When you turn on the lights, turn up the air conditioning or plug in an electric vehicle, it generates data. As the push for smarter infrastructure puts pressure on energy professionals to innovate their business models, they look for insights in all that operational and customer data. Utilities use analytics to help them enhance sensor data, analyze smart grid data and study customer behavior so they can uncover opportunities for improvement and make more precise decisions.
Southern Company continues to improve its understanding of the residential customer base by analyzing their big data. At last year’s SAS Analytics conference Southern Company showed how it is utilizing predictive modeling to improve collections processes. In this year’s conference Southern Company Manager of Customer Analytics Chris Nickerson shared the analytical insights they have gleaned from studying a closely related area, customer payment arrangements, another important yet complex aspect of customer service.
“In this era of big data, energy companies are expected to understand their customers better and use resources more wisely,” said Professor Tao Hong, Associate of the Energy Production & Infrastructure Center at the University of North Carolina at Charlotte. “Achieving this goal can require advanced analytics, including forecasting and optimization, as well as integrated data management.”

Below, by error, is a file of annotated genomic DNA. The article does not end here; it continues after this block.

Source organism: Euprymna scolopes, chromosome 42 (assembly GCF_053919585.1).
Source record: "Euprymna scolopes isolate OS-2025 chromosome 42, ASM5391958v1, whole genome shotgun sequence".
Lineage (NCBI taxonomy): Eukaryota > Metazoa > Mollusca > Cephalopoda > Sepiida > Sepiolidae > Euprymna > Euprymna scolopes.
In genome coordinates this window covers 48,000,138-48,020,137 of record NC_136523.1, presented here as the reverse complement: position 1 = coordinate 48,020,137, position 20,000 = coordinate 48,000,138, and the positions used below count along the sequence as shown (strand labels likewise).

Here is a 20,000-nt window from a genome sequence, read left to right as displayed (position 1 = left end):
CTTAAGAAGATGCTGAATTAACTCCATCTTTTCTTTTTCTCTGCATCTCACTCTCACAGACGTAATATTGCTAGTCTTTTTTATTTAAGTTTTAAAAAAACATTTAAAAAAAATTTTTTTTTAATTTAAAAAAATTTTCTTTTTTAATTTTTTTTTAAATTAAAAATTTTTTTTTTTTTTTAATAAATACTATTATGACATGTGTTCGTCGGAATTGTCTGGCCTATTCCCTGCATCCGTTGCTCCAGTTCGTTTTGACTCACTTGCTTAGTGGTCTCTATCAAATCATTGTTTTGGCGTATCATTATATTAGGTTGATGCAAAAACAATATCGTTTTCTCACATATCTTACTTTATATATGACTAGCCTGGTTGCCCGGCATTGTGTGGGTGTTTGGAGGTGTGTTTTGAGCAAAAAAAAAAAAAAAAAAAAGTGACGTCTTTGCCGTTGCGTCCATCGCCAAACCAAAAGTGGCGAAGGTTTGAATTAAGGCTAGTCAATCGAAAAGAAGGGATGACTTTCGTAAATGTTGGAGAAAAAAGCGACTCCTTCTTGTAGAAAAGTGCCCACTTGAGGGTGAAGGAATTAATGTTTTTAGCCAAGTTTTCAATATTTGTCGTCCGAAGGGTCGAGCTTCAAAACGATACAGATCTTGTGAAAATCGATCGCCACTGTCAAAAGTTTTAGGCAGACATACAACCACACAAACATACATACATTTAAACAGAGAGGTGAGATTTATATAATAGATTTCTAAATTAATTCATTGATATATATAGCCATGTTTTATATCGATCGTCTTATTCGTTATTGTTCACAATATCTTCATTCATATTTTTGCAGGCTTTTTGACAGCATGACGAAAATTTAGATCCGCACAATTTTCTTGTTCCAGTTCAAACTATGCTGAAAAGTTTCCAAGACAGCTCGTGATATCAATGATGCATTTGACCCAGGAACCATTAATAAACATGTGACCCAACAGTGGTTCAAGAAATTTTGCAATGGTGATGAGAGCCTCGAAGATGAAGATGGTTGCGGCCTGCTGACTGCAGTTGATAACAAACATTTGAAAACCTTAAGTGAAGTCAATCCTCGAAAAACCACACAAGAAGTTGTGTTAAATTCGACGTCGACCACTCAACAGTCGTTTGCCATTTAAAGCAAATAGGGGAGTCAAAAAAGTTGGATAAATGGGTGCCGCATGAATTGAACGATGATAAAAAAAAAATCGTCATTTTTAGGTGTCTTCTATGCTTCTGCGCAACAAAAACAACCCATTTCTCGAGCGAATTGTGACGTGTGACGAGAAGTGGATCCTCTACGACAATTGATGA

Regulators increasingly call upon utilities to improve their relationships with customers so that they may add a wide range of efficiency measures to the existing infrastructure. Such efficiency will become imperative when electric vehicles become popular and add new load to the grid, and when the intermittency factors of renewable power sources are configured. Regulators will see customer intelligence as an enabler of a wide range of programs that can and should be implemented, especially as more advanced utilities prove that these systems and programs can work. The utility that has a customer-centric view focused on gaining and using customer intelligence will likely be received more favorably by public utilities commissions, especially when rate cases arise, or when the utility seeks allowable expenses.
From many perspectives – ranging from efficiency improvements to infrastructure optimization and regulatory relations – moving from a consumer- to a customer-centric orientation makes perfect sense. The transformation will be particularly worthwhile for utilities that use the right blend of technology systems to optimize existing services, integrate data and power analytics.
Read the white paper Analytic Strategies for the Customer-Centric Utility to explore the outreach and operations strategies that can provide opportunities to boost return on analytic investments and transform how utilities view customers.